Torture Ship (1939) Torture Ship (1939) -**Ĺ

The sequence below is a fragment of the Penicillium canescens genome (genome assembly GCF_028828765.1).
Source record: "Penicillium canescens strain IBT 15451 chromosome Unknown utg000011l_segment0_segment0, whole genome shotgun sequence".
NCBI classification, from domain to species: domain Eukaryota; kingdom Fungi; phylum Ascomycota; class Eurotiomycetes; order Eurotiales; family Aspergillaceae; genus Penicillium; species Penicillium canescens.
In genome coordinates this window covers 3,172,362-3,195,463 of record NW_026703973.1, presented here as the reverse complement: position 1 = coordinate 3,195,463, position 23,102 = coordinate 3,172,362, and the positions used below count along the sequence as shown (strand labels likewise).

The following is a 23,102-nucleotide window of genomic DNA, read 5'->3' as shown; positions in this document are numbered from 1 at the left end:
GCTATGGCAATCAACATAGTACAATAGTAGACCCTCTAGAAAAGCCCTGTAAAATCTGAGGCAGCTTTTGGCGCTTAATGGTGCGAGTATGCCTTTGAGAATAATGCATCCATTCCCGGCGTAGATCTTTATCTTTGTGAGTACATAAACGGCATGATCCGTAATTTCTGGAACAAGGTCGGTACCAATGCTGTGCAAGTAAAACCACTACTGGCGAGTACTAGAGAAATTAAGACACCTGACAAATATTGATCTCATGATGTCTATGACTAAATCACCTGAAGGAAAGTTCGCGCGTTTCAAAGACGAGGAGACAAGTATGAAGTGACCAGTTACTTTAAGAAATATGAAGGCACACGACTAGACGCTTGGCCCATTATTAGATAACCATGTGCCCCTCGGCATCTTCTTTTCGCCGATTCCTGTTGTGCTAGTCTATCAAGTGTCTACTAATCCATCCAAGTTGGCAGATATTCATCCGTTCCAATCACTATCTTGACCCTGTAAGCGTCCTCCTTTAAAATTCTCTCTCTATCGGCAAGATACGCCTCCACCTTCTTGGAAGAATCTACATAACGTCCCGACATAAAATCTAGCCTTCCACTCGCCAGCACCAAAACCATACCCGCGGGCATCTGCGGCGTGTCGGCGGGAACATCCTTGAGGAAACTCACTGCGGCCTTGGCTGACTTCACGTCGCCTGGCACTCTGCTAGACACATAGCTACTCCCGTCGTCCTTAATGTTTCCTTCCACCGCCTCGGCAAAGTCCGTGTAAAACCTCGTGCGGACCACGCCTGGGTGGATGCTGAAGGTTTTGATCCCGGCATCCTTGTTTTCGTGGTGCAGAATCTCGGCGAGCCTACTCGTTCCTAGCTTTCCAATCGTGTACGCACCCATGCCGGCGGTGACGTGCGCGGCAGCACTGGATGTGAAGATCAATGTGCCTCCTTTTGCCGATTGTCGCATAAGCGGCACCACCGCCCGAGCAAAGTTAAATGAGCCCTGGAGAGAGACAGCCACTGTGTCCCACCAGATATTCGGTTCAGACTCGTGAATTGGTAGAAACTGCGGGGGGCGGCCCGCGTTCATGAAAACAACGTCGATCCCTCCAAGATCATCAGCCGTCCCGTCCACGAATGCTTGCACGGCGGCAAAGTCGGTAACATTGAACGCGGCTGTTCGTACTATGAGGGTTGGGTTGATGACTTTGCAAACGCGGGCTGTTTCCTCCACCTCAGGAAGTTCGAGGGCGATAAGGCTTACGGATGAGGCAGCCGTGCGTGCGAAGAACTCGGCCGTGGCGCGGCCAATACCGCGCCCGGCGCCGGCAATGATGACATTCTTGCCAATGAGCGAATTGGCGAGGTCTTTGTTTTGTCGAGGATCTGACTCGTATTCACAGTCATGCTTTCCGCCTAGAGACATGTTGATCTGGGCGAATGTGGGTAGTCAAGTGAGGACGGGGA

Glands were having a moment in the 1930ís. Fresh from a decade of impressive strides forward, the relatively young science of endocrinology was one of several that got swept up in the eraís mania for utopian social reform projects. After all, its object of study was the machinery behind the basic drives of the human animal. Together with psychiatry and nutrition science, and to a greater extent than either, endocrinology held out the prospect of improving individual humans to match the improved societies envisioned by reformers in the fields of economics, law, and politicsó and it promised to do so on a nearer timeframe than eugenics could ever hope to achieve. These werenít just fringe ideas, either. For example, Louis Berman, Americaís foremost visionary endocrinologist, taught at Columbia University, and some of his monographs would remain standard works in the field for decades. He also held offices with several prestigious medical associations, and helped to organize another. Furthermore, Berman wrote as much for a lay readership as a professional one, and some sense of his thinking on what the future might hold can be gleaned from the titles of his most widely-read books: The Glands Regulating Personality, The Personal Equation, and his 1938 magnum opus, New Creations in Human Beings. Berman and others like him envisioned a world in which stamina, vitality, longevity, reproductive success, resistance to infection, and more would be optimized by the scientific management of hormone levels. Birth defects and congenital disease would be eliminated as well. Eventually, the study of glands and their secretions would even unlock the power to improve intelligence, creativity, imagination, and empathy, while simultaneously suppressing aggression and dysfunctional extremes of competitiveness, libido, and longing for power. This stuff was way too heady not to influence contemporary fictionó which means, for our purposes, that fanciful hormone treatments were second only to raising the dead among the preferred areas of research for B-movie scientists. Victor Halperinís Torture Ship is a notably loopy example of the form. Its mad doctor seeks to cure criminality by means of glandular manipulation, and it takes the rather astounding step of leaving him vindicated in the end!